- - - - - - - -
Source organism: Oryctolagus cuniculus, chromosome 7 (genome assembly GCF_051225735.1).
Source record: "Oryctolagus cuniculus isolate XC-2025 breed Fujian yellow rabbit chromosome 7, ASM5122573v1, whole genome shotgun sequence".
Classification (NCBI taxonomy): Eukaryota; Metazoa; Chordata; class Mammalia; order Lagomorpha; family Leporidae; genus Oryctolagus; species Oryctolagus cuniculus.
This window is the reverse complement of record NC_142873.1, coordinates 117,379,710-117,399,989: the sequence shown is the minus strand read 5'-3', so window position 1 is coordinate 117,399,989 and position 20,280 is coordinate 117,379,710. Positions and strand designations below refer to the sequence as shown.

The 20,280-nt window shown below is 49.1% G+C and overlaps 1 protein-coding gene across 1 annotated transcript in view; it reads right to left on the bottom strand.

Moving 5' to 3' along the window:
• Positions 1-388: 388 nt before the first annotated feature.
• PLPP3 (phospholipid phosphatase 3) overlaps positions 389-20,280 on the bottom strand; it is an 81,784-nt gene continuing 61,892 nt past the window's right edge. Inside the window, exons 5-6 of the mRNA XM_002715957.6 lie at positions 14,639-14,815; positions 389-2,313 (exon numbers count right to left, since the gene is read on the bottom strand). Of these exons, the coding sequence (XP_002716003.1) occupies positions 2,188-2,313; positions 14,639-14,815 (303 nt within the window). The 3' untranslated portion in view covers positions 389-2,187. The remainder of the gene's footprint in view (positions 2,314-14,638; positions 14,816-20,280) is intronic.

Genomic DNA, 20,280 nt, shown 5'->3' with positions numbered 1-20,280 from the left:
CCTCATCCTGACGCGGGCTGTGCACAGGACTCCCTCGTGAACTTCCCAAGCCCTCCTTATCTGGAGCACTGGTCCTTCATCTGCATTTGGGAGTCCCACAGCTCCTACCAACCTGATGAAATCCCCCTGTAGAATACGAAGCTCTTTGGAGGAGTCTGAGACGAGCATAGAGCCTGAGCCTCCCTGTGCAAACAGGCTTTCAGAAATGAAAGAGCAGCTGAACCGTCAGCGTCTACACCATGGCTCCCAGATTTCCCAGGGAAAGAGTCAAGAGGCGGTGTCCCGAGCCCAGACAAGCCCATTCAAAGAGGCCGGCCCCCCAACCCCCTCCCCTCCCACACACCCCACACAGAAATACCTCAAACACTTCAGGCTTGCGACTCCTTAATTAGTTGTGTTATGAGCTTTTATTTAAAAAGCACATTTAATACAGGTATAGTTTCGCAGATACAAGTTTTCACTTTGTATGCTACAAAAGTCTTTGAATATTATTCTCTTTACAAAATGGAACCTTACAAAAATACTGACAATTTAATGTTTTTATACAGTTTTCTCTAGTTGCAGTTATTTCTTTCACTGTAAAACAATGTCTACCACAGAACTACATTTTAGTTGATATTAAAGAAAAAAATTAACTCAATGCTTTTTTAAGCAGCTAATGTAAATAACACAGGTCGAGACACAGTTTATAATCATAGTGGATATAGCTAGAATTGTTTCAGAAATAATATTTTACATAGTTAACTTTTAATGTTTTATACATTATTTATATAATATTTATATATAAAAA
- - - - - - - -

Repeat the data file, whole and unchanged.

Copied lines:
Source organism: Oryctolagus cuniculus, chromosome 7 (genome assembly GCF_051225735.1).
Source record: "Oryctolagus cuniculus isolate XC-2025 breed Fujian yellow rabbit chromosome 7, ASM5122573v1, whole genome shotgun sequence".
Classification (NCBI taxonomy): Eukaryota; Metazoa; Chordata; class Mammalia; order Lagomorpha; family Leporidae; genus Oryctolagus; species Oryctolagus cuniculus.
This window is the reverse complement of record NC_142873.1, coordinates 117,379,710-117,399,989: the sequence shown is the minus strand read 5'-3', so window position 1 is coordinate 117,399,989 and position 20,280 is coordinate 117,379,710. Positions and strand designations below refer to the sequence as shown.

The 20,280-nt window shown below is 49.1% G+C and overlaps 1 protein-coding gene across 1 annotated transcript in view; it reads right to left on the bottom strand.

Moving 5' to 3' along the window:
• Positions 1-388: 388 nt before the first annotated feature.
• PLPP3 (phospholipid phosphatase 3) overlaps positions 389-20,280 on the bottom strand; it is an 81,784-nt gene continuing 61,892 nt past the window's right edge. Inside the window, exons 5-6 of the mRNA XM_002715957.6 lie at positions 14,639-14,815; positions 389-2,313 (exon numbers count right to left, since the gene is read on the bottom strand). Of these exons, the coding sequence (XP_002716003.1) occupies positions 2,188-2,313; positions 14,639-14,815 (303 nt within the window). The 3' untranslated portion in view covers positions 389-2,187. The remainder of the gene's footprint in view (positions 2,314-14,638; positions 14,816-20,280) is intronic.

Genomic DNA, 20,280 nt, shown 5'->3' with positions numbered 1-20,280 from the left:
CCTCATCCTGACGCGGGCTGTGCACAGGACTCCCTCGTGAACTTCCCAAGCCCTCCTTATCTGGAGCACTGGTCCTTCATCTGCATTTGGGAGTCCCACAGCTCCTACCAACCTGATGAAATCCCCCTGTAGAATACGAAGCTCTTTGGAGGAGTCTGAGACGAGCATAGAGCCTGAGCCTCCCTGTGCAAACAGGCTTTCAGAAATGAAAGAGCAGCTGAACCGTCAGCGTCTACACCATGGCTCCCAGATTTCCCAGGGAAAGAGTCAAGAGGCGGTGTCCCGAGCCCAGACAAGCCCATTCAAAGAGGCCGGCCCCCCAACCCCCTCCCCTCCCACACACCCCACACAGAAATACCTCAAACACTTCAGGCTTGCGACTCCTTAATTAGTTGTGTTATGAGCTTTTATTTAAAAAGCACATTTAATACAGGTATAGTTTCGCAGATACAAGTTTTCACTTTGTATGCTACAAAAGTCTTTGAATATTATTCTCTTTACAAAATGGAACCTTACAAAAATACTGACAATTTAATGTTTTTATACAGTTTTCTCTAGTTGCAGTTATTTCTTTCACTGTAAAACAATGTCTACCACAGAACTACATTTTAGTTGATATTAAAGAAAAAAATTAACTCAATGCTTTTTTAAGCAGCTAATGTAAATAACACAGGTCGAGACACAGTTTATAATCATAGTGGATATAGCTAGAATTGTTTCAGAAATAATATTTTACATAGTTAACTTTTAATGTTTTATACATTATTTATATAATATTTATATATAAAAA